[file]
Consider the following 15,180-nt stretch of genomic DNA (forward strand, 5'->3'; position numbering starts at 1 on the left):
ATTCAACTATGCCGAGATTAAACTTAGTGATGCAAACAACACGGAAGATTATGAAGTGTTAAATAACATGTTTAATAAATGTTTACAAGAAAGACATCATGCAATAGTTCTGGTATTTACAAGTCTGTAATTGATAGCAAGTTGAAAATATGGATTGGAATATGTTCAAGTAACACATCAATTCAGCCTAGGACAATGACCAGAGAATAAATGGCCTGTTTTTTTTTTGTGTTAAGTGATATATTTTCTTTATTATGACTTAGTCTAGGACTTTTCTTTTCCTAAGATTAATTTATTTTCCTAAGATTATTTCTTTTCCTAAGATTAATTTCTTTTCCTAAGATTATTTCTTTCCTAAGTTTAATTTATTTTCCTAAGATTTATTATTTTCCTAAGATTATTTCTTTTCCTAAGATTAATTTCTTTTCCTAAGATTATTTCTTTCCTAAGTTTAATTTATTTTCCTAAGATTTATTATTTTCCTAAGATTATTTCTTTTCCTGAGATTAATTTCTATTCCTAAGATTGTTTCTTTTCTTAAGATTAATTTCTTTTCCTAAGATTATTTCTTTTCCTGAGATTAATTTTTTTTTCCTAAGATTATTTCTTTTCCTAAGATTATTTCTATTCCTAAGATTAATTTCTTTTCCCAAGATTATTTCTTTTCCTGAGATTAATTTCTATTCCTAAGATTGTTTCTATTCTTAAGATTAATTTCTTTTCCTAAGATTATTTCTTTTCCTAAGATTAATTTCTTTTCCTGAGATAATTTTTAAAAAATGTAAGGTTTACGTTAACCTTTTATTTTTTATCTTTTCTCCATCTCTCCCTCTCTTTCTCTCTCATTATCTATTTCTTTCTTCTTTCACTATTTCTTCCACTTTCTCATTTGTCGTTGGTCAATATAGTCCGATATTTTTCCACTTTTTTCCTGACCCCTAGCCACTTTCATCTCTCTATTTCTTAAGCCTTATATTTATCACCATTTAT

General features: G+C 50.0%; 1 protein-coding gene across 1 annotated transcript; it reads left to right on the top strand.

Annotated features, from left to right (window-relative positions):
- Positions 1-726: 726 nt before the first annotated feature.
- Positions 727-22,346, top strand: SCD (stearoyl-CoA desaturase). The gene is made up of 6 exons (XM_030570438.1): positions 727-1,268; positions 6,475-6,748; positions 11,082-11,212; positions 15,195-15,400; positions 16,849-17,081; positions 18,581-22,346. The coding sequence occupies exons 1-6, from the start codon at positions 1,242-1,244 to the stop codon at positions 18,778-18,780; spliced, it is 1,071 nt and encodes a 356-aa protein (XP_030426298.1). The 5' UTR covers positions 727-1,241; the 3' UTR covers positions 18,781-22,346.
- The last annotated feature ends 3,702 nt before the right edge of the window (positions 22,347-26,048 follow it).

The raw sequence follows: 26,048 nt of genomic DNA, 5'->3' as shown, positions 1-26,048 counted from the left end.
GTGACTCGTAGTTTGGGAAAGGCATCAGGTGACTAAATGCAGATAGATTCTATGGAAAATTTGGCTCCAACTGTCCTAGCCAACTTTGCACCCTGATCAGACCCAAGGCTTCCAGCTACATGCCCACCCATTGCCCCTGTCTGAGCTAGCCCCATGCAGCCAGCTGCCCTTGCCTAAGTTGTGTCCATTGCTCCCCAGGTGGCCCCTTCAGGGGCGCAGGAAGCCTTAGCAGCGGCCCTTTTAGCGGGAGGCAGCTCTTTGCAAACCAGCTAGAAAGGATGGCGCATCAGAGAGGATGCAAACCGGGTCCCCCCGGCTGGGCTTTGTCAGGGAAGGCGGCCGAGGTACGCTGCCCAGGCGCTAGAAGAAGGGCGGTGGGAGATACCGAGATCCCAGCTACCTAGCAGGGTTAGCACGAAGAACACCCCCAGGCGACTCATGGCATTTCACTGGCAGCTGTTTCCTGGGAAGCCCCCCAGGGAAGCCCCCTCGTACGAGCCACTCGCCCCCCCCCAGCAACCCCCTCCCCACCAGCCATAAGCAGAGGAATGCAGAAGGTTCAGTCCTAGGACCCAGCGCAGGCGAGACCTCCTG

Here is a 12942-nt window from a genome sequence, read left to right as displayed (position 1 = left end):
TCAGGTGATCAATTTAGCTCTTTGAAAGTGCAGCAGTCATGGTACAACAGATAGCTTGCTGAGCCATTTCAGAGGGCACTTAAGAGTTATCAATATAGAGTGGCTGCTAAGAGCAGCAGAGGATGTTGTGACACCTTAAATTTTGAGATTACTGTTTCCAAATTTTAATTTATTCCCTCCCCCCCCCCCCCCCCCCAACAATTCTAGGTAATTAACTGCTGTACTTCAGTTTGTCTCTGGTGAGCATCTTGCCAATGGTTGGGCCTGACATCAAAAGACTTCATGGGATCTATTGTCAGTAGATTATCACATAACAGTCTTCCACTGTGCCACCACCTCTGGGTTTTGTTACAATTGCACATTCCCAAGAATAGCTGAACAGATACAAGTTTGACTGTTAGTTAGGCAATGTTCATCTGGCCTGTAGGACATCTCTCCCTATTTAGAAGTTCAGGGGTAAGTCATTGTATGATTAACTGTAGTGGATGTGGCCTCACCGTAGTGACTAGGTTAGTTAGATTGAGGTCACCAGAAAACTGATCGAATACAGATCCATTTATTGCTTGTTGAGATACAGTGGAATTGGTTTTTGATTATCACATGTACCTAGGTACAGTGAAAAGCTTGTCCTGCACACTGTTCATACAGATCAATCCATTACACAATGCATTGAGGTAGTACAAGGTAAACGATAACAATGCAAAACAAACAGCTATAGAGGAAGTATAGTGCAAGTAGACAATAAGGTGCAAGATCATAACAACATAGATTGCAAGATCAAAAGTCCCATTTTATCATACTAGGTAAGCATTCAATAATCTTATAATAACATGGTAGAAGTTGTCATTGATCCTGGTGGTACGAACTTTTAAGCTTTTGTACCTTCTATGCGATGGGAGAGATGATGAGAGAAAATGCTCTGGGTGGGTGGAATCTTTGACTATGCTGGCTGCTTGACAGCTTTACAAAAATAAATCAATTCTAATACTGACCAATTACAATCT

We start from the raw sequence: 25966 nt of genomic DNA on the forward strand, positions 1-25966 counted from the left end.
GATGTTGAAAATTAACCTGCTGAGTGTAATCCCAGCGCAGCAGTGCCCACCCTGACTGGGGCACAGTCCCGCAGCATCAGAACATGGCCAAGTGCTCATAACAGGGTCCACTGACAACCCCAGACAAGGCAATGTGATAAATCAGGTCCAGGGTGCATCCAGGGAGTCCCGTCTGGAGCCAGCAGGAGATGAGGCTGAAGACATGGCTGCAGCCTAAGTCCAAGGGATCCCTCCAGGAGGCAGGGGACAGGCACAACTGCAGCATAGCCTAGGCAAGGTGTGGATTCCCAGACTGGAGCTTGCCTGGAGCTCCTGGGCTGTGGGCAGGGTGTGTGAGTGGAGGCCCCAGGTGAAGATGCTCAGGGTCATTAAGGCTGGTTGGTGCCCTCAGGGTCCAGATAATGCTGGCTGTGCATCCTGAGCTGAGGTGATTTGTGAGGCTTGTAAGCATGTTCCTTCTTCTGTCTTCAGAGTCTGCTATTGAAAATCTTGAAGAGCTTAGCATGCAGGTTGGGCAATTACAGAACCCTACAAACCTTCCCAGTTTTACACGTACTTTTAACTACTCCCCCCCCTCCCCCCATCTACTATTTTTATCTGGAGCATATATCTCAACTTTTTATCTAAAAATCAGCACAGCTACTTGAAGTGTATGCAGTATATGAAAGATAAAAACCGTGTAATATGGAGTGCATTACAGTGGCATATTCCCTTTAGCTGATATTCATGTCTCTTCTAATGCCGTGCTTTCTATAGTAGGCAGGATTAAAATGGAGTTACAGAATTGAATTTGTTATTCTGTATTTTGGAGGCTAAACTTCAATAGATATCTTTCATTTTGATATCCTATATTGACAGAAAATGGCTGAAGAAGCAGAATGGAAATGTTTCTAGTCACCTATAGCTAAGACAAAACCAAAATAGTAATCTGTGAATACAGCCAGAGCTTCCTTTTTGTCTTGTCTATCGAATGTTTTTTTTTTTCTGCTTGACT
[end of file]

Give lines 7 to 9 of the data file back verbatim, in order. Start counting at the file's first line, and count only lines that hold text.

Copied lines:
- The last annotated feature ends 3,702 nt before the right edge of the window (positions 22,347-26,048 follow it).

The raw sequence follows: 26,048 nt of genomic DNA, 5'->3' as shown, positions 1-26,048 counted from the left end.
GTGACTCGTAGTTTGGGAAAGGCATCAGGTGACTAAATGCAGATAGATTCTATGGAAAATTTGGCTCCAACTGTCCTAGCCAACTTTGCACCCTGATCAGACCCAAGGCTTCCAGCTACATGCCCACCCATTGCCCCTGTCTGAGCTAGCCCCATGCAGCCAGCTGCCCTTGCCTAAGTTGTGTCCATTGCTCCCCAGGTGGCCCCTTCAGGGGCGCAGGAAGCCTTAGCAGCGGCCCTTTTAGCGGGAGGCAGCTCTTTGCAAACCAGCTAGAAAGGATGGCGCATCAGAGAGGATGCAAACCGGGTCCCCCCGGCTGGGCTTTGTCAGGGAAGGCGGCCGAGGTACGCTGCCCAGGCGCTAGAAGAAGGGCGGTGGGAGATACCGAGATCCCAGCTACCTAGCAGGGTTAGCACGAAGAACACCCCCAGGCGACTCATGGCATTTCACTGGCAGCTGTTTCCTGGGAAGCCCCCCAGGGAAGCCCCCTCGTACGAGCCACTCGCCCCCCCCCAGCAACCCCCTCCCCACCAGCCATAAGCAGAGGAATGCAGAAGGTTCAGTCCTAGGACCCAGCGCAGGCGAGACCTCCTG